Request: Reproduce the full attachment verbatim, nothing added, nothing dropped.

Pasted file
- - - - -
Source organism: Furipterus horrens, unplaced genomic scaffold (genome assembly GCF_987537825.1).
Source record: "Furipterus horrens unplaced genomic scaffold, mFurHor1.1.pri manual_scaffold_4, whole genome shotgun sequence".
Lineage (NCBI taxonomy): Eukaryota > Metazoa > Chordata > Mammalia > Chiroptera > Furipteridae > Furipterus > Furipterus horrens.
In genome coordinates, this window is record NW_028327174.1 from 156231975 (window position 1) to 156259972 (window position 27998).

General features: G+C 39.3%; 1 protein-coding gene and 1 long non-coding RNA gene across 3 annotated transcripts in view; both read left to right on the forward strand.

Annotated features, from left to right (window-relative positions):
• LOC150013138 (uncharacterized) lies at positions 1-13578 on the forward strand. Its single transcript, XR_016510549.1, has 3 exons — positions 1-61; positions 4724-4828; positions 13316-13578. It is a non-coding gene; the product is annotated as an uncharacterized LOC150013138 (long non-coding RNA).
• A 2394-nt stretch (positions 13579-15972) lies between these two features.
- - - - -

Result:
Source organism: Furipterus horrens, unplaced genomic scaffold (genome assembly GCF_987537825.1).
Source record: "Furipterus horrens unplaced genomic scaffold, mFurHor1.1.pri manual_scaffold_4, whole genome shotgun sequence".
Lineage (NCBI taxonomy): Eukaryota > Metazoa > Chordata > Mammalia > Chiroptera > Furipteridae > Furipterus > Furipterus horrens.
In genome coordinates, this window is record NW_028327174.1 from 156231975 (window position 1) to 156259972 (window position 27998).

General features: G+C 39.3%; 1 protein-coding gene and 1 long non-coding RNA gene across 3 annotated transcripts in view; both read left to right on the forward strand.

Annotated features, from left to right (window-relative positions):
• LOC150013138 (uncharacterized) lies at positions 1-13578 on the forward strand. Its single transcript, XR_016510549.1, has 3 exons — positions 1-61; positions 4724-4828; positions 13316-13578. It is a non-coding gene; the product is annotated as an uncharacterized LOC150013138 (long non-coding RNA).
• A 2394-nt stretch (positions 13579-15972) lies between these two features.